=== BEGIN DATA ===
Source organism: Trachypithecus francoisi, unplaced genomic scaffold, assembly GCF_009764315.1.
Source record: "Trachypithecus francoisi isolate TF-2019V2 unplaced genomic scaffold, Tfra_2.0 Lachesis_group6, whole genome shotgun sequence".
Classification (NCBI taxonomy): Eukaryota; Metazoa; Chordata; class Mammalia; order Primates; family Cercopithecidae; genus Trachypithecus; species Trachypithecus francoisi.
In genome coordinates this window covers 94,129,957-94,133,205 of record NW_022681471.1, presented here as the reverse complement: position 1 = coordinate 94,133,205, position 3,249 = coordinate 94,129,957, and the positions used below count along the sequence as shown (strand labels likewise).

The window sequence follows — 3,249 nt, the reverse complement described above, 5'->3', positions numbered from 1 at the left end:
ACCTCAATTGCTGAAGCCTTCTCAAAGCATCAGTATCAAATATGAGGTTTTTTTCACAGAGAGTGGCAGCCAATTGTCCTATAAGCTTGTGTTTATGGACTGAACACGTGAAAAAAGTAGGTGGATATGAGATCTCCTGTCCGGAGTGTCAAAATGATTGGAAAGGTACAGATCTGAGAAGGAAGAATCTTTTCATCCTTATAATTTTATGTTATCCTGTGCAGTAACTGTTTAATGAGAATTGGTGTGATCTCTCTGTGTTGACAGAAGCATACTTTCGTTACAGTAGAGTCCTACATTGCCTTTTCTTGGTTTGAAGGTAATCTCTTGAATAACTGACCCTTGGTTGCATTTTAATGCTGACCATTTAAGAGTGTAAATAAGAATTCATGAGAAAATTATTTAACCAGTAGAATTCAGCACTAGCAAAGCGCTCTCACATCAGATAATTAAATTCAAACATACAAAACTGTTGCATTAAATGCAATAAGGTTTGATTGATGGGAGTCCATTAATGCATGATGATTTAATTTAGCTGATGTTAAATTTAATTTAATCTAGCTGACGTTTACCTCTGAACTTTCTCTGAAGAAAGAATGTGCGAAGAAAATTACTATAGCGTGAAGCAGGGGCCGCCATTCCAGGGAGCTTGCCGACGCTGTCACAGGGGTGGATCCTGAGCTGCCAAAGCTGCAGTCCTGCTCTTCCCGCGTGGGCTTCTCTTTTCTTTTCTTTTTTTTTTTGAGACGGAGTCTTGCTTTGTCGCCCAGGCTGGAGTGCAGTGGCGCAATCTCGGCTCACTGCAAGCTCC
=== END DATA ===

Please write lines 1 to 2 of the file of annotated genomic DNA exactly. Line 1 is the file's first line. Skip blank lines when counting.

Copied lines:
Source organism: Trachypithecus francoisi, unplaced genomic scaffold, assembly GCF_009764315.1.
Source record: "Trachypithecus francoisi isolate TF-2019V2 unplaced genomic scaffold, Tfra_2.0 Lachesis_group6, whole genome shotgun sequence".